AHDB Aphid News provides regional information on aphid species and numbers. It is emailed weekly (Friday) during the aphid flight period (typically, April to November).
The information can be used to help time treatments better, reduce harm to beneficial insects and lower the risk of selection for insecticide resistance by reducing unnecessary or poorly timed sprays.
How aphids are caught and counted
The aphid data is gathered by the Rothamsted/SASA suction-trap network and the FERA yellow water-pan trap network.
Aphid suction traps
The suction-trap network focuses on aphid species of importance to cereals and oilseeds crops. The 12.2m tall traps suck in air continuously and are emptied daily in spring, summer and autumn (weekly in winter). Aphid species are then identified and counted at Rothamsted Research and SASA (Gogarbank suction trap).
The data published within Aphid News is based on aphids trapped in a particular ‘Bulletin Week’ (which runs from Monday to Sunday). For each aphid species, tables are used to show the total number caught at each suction trap site – both for the current Bulletin Week and the accumulated totals for the year. For selected species, numbers for the same period last year are also shown, along with the long-term (10-year) average. Data can also be viewed at insectsurvey.com. The yellow water-pan trap network looks at a wider set of aphid species, including those that affect potato and field vegetable crops.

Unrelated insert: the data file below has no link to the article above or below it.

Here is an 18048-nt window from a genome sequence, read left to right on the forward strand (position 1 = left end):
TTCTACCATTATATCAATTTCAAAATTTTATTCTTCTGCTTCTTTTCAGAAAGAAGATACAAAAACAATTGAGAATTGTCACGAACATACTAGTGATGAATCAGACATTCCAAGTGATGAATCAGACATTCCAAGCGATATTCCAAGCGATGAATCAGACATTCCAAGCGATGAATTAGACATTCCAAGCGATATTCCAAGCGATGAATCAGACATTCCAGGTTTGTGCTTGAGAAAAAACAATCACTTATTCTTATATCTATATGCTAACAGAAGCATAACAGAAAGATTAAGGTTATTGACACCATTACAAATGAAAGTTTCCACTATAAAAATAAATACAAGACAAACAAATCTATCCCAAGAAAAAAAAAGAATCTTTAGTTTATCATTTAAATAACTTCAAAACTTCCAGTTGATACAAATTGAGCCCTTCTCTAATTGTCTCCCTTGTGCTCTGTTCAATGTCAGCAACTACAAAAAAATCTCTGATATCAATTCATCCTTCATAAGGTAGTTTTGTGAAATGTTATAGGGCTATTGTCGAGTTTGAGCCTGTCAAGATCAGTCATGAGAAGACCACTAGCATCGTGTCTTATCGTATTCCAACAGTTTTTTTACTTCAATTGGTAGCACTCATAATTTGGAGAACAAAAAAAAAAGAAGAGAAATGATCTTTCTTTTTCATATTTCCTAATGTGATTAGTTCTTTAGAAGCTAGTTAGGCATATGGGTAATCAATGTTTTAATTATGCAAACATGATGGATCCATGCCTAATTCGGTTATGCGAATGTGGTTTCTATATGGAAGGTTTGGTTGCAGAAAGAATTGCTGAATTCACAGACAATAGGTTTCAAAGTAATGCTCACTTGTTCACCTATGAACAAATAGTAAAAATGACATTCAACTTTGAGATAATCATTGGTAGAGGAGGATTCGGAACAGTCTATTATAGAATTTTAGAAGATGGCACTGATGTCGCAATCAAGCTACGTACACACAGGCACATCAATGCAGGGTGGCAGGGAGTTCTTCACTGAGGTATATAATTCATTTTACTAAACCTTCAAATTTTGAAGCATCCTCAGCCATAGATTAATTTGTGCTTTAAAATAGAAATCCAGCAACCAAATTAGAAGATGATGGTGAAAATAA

As suction trap results are based on data collected in the previous week, information should only be used to supplement in-field observations.
Aphid yellow water traps
About 100 yellow water traps are located in/close to seed potato crops across Great Britain. Traps are emptied approximately weekly by the host growers/agronomists, with full results (individual counts and weekly averages) published on a dedicated aphid monitoring website.
Compared to the suction traps, the yellow water traps provide more localised (and more recent) information on which aphids are flying close to seed potato crops. Although yellow water trap results and commentary focus on aphids that transmit potato viruses (and run for a shorter period: typically, April to September), data on a wider range of aphid species, including cereal aphids, is published. Used as part of wider aphid monitoring, these results can help build up a picture of regional aphid risks.
March aphid forecasts
Suction trap aphid data and weather data can be used to forecast the start of aphid flights. Although there is considerable uncertainty associated with actual first flight dates at specific sites, the forecasts provide an indication of how early or late flights will take place, compared with an ‘average’ season. It is important to note that some aphids overwinter in crops and are likely to be present before aphid flights commence.